PhD Studentship in Affective Neuroscience/Animal Welfare (UK)

Type: 

Sector: 

Value of award

100% of UK/EU tuition fees paid and annual living expenses of £14,553. Successful non-European candidates will be required to make up the difference between the UK/EU fees and international fees. Significant additional funding to cover research costs and local, national and international travel (e.g. conferences).

Number of awards:  1

Start date and duration:  September 2018 for 3 years.

Application closing date:  1 February 2018.

Overview

The Institute of Neuroscience of Newcastle University (UK) is looking for a PhD student to investigate the effect of stress on brain structure and function. You will first identify which routine husbandry/experimental procedures have a long-lasting detrimental impact on the well-being of laboratory primates.

You will then investigate the effect of these stressors on brain structure and function using sophisticated computational approaches (e.g. shape and connectivity analyses). You will work in a multi-disciplinary environment, with a team composed of neuroscientists, animal welfare scientists, psychiatrists, computational scientists and physicists.

You will be responsible for acquiring and analysing behavioural data (from video recordings of home-cage behaviour) and MRI data (T1, T2, DTI and resting-state fMRI). You will have the opportunity to answer basic research questions about stress biology as well as more applied questions relevant to the well-being of laboratory animals and human patients suffering from stress-related mood disorders.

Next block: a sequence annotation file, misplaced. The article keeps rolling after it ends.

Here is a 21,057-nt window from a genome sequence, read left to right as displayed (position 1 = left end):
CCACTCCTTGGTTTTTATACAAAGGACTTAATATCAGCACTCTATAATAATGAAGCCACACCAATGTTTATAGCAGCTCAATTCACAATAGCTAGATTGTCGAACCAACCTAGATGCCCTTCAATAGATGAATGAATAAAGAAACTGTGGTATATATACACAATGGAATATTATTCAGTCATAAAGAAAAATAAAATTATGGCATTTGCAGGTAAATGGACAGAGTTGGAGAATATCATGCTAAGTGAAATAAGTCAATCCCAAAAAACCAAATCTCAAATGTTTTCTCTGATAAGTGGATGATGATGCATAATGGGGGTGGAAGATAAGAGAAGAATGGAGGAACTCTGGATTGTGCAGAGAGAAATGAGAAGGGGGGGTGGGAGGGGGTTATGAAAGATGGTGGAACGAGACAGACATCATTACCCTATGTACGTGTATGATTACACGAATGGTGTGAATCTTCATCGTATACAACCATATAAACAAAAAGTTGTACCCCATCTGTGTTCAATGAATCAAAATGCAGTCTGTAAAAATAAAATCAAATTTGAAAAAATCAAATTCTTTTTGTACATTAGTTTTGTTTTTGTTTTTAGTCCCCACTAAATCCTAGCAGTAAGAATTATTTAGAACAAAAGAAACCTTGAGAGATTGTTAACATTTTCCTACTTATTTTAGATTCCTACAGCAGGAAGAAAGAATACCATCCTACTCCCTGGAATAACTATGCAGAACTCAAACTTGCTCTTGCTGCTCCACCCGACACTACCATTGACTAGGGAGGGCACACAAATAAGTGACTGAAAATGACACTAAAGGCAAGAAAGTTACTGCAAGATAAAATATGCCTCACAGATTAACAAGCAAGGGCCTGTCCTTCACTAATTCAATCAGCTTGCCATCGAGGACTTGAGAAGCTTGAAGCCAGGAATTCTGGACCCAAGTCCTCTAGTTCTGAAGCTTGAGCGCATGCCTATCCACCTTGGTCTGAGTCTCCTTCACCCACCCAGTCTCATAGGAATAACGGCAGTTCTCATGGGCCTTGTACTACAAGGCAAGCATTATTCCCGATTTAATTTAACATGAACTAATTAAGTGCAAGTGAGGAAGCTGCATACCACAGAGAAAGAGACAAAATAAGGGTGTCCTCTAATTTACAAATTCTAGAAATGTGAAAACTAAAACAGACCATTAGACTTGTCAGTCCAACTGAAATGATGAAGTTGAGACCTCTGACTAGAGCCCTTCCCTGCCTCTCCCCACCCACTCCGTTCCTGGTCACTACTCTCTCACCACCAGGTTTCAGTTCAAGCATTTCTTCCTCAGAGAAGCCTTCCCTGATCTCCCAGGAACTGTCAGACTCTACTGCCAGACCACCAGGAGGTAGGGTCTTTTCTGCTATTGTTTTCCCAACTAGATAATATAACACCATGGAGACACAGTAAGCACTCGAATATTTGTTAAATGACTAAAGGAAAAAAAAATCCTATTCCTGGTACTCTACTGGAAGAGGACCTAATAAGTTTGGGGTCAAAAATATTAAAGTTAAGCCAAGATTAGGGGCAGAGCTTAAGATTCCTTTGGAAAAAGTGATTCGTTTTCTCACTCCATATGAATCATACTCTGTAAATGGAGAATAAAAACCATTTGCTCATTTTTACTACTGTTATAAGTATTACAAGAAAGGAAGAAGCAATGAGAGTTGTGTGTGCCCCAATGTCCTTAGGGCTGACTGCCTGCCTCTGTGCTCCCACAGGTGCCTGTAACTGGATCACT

Sponsor:  Barbour Foundation

Name of supervisor(s)

Dr C Poirier and Professor M Bateson, Institute of Neuroscience and Centre for Behaviour and Evolution

Eligibility Criteria

You must have at least a 2:1 Honours degree in a relevant field (e.g. psychology, biology, biomedical sciences, veterinary sciences, computing science). Previous research experience is required. Proficiency in oral and written English is mandatory.

The candidate should be willing to work with laboratory primates and should be able to thrive within an inter-disciplinary, collaborative environment.

Experience with neuroimaging data processing, sophisticated statistical analyses and/or computational approaches will be an advantage.  

How to apply

You must apply through the University’s online postgraduate application system. To do this please ‘Create a new account’.  Only mandatory fields need to be completed. However, you will need to include the following information:

  • insert the programme code 8300F in the programme of study section 
  • select PhD in the Faculty of Medical Sciences – neuroscience as the programme of study 
  • insert the studentship code IN092in the studentship/partnership reference field 
  • attach a covering letter and CV. The covering letter must state the title of the studentship, quote the studentship reference code IN092and state how your interests and experience relate to the project
  • attach degree transcripts and certificates. 

In addition, arrange at least 2 reference letters to be emailed directly to C Poirier before the application closing date.  Ensure that your reference is on letterhead paper.

Contact

For further details, please contact:

Dr C Poirier
Institute of Neurosciences and Centre of Behaviour and Evolution
E-mail: colline.poirier@ncl.ac.uk